CHIPLEY - With some parts of roads washed out in up to 12 inches of rainwater, area residents made pleas for assistance during a Washington County Board of County Commissioners meeting held Jan. 24.
"We need your help, desperately," said Gayle Carlo. "We need you to be our champions."
Residents of the Rolling Pines neighborhood filled the boardroom to voice their concerns. According to their accounts, flooding has caused one person to move, another to park his vehicle at his neighbor's house on higher ground, and, overall, people are afraid that all of the inaccessibility will obstruct emergency services from being able to reach them should an emergency arise.
While the county is laying millings as fast as they can get them in an attempt to keep the roads passable, the continued rainfall and rising waters are proving to be a formidable foe.
"We are in constant contact with state and federal officials to keep it fresh in their minds the seriousness of the issue," said Hawkins. "We are working with the power companies to make sure sandbags are in place to keep transformers safe. We are also working with local contractors to provide millings to keep the road built up. These millings will allow for ingress and egress to homes and enable emergency services access should it be needed. The county is doing everything in its power to ensure the area is not forgotten."
The county is working with state and federal officials to aide in a resolution due to the county not being in a financial position to repair the issues solely themselves, especially now having to cover disaster related costs from Hurricane Michael.
Commissioner Steve Joyner says the issues facing the county now are reminiscent of the 1994 flooding that ravaged Caryville.
"It hasn't been too many years ago that we faced this same situation in Caryville," said Joyner. "The federal government had to step in to help us then and we need them to help us now."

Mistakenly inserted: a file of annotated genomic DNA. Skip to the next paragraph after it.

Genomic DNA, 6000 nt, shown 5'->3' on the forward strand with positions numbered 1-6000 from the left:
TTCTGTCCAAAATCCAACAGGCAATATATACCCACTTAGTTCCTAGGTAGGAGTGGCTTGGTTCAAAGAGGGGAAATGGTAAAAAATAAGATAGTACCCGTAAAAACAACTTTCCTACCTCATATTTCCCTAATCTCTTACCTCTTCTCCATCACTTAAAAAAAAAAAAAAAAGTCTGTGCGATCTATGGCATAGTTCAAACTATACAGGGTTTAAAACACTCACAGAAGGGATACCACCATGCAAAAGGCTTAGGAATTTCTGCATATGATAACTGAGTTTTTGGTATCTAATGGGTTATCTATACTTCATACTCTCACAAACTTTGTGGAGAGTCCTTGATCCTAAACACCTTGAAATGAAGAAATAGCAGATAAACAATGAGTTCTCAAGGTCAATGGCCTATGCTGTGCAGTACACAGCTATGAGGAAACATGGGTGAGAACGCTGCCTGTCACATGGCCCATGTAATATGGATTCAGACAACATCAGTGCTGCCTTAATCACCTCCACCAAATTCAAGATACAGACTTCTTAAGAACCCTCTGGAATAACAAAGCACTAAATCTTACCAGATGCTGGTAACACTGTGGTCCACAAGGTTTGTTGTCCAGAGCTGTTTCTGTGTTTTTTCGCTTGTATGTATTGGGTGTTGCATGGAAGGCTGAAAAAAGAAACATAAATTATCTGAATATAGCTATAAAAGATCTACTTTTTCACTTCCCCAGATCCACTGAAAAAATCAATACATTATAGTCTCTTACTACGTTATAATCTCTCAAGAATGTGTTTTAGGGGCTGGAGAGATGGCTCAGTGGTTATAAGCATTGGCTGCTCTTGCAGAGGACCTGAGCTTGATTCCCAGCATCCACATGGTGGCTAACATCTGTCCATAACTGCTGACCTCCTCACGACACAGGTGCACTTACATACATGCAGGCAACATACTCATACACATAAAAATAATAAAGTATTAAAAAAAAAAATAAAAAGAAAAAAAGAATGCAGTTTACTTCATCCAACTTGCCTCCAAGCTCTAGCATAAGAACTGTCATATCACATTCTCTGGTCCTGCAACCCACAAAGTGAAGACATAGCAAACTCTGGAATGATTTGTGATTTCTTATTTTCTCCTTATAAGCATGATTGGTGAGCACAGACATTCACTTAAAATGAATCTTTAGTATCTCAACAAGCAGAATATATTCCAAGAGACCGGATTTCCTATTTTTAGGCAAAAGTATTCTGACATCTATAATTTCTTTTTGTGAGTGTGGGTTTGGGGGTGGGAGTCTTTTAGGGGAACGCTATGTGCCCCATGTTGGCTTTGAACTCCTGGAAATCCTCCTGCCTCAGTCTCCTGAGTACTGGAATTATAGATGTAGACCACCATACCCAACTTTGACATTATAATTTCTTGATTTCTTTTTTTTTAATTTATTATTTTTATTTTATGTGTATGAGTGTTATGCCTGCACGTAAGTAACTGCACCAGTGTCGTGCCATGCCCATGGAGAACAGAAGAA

In response to the flooding problem, Florida Department of Health in Washington County issued an advisory on what residents should do to keep safe and warning them not to use contaminated water in any way.
"Due to heavy rainfall in the southeastern portion of Washington County significant flooding in the area has occurred. Although skin contact with flood waters does not, by itself, pose a serious health risk, health hazards are a concern when waters become contaminated," the release stated. "Flood waters may contain waste material with associated bacteria and viruses."
Other items at the Jan. 24 WCBOCC meeting:
The board approved two land use changes. The first is for a 3.4 acre of land located at 2152 Highway 77. The property was designated agriculture/silviculture but will now be designated as general commercial.
The second amendment to the land use map is for a parcel of land located at 900 Nearing Hills Road. The former designation is was low density residential and was changed to medium density residential.
County Engineer Cliff Knauer updated commissioners on the progress of the Cope Road resurfacing project. The project is set to go to bid this week to begin construction on the road.
Knauer also advised the permits from Department of Environmental Protection and the Army Corp of Engineers are expected in the next few weeks so work can begin on the Culpepper Landing refurbishing project.
The Clerk of Court was approved to pay vouchers for the month of December totaling $1,576,709.39.
Washington County Board of County Commissioners will meet again in workshop at 9 a.m. on February 13.